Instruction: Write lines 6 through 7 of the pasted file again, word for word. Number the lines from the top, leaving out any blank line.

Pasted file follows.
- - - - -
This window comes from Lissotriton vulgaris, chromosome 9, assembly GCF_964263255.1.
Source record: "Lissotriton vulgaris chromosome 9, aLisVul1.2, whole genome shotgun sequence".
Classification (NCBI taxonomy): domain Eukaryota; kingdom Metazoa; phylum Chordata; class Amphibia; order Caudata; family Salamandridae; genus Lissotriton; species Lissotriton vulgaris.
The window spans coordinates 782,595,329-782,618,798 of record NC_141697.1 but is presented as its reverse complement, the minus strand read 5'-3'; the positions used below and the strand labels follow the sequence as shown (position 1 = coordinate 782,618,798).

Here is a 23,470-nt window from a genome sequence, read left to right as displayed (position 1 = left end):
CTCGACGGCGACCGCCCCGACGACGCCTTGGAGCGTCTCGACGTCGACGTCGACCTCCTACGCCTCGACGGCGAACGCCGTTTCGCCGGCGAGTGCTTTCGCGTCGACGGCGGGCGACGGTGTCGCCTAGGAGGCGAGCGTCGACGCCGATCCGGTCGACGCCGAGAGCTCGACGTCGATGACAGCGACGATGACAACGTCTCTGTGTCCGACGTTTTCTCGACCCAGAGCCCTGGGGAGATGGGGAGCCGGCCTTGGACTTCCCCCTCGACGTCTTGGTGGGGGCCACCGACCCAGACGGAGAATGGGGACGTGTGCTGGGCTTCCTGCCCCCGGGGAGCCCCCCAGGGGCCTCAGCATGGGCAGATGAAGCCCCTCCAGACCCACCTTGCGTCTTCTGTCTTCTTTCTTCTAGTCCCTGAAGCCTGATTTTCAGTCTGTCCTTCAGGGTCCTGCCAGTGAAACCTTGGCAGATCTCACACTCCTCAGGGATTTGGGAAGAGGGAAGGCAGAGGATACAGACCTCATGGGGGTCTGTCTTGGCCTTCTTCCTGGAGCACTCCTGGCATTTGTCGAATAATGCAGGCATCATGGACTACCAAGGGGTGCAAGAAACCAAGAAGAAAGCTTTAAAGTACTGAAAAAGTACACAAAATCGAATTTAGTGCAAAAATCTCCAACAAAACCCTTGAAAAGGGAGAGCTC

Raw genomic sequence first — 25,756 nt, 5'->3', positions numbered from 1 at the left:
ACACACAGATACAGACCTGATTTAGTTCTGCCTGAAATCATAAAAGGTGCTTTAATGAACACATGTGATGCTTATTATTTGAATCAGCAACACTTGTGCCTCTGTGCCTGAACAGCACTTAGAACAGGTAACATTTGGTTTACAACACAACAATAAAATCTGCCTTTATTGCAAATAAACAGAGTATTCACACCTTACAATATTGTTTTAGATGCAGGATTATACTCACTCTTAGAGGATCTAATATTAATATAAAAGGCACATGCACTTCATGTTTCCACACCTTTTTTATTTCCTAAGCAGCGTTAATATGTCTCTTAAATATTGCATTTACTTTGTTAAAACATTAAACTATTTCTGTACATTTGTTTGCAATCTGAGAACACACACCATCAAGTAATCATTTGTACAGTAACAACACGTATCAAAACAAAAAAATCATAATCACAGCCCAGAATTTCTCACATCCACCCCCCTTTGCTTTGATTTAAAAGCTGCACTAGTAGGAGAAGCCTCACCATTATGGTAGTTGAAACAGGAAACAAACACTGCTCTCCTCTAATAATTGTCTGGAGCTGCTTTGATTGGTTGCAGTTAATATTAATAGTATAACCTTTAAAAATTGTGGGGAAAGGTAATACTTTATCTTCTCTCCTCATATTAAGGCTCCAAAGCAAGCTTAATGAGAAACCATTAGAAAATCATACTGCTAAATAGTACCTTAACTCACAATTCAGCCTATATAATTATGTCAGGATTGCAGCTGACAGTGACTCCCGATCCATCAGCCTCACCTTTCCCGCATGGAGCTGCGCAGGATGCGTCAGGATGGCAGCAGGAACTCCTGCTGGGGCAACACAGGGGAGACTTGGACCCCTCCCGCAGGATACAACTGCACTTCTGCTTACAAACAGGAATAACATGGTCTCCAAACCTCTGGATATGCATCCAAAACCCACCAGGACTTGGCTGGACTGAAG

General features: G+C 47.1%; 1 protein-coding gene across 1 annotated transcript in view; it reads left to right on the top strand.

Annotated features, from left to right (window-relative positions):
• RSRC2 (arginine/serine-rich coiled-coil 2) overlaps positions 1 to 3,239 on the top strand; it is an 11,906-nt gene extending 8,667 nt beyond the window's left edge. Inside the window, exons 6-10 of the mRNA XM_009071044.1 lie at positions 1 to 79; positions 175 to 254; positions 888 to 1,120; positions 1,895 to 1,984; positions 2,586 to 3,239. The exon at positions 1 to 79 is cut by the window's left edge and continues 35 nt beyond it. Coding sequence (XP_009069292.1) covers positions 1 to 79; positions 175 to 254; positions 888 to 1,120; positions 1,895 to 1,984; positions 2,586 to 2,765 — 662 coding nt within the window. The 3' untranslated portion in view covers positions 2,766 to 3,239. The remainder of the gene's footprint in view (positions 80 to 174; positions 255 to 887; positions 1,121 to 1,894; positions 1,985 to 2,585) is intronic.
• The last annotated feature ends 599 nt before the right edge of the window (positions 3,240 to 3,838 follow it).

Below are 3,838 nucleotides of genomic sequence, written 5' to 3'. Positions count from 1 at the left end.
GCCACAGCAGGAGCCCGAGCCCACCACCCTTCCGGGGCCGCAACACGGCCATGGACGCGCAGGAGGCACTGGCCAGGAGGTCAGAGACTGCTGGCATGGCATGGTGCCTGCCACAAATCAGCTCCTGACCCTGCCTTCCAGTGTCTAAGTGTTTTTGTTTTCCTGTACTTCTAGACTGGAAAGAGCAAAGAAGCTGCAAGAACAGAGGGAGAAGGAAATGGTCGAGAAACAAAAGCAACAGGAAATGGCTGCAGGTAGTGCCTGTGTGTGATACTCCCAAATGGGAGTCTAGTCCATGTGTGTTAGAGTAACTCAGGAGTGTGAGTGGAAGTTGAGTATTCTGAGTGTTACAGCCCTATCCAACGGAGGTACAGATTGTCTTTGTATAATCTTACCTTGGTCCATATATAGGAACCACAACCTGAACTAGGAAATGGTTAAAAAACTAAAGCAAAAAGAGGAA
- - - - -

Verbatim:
CTCGACGGCGACCGCCCCGACGACGCCTTGGAGCGTCTCGACGTCGACGTCGACCTCCTACGCCTCGACGGCGAACGCCGTTTCGCCGGCGAGTGCTTTCGCGTCGACGGCGGGCGACGGTGTCGCCTAGGAGGCGAGCGTCGACGCCGATCCGGTCGACGCCGAGAGCTCGACGTCGATGACAGCGACGATGACAACGTCTCTGTGTCCGACGTTTTCTCGACCCAGAGCCCTGGGGAGATGGGGAGCCGGCCTTGGACTTCCCCCTCGACGTCTTGGTGGGGGCCACCGACCCAGACGGAGAATGGGGACGTGTGCTGGGCTTCCTGCCCCCGGGGAGCCCCCCAGGGGCCTCAGCATGGGCAGATGAAGCCCCTCCAGACCCACCTTGCGTCTTCTGTCTTCTTTCTTCTAGTCCCTGAAGCCTGATTTTCAGTCTGTCCTTCAGGGTCCTGCCAGTGAAACCTTGGCAGATCTCACACTCCTCAGGGATTTGGGAAGAGGGAAGGCAGAGGATACAGACCTCATGGGGGTCTGTCTTGGCCTTCTTCCTGGAGCACTCCTGGCATTTGTCGAATAATGCAGGCATCATGGACTACCAAGGGGTGCAAGAAACCAAGAAGAAAGCTTTAAAGTACTGAAAAAGTACACAAAATCGAATTTAGTGCAAAAATCTCCAACAAAACCCTTGAAAAGGGAGAGCTC

Raw genomic sequence first — 25,756 nt, 5'->3', positions numbered from 1 at the left: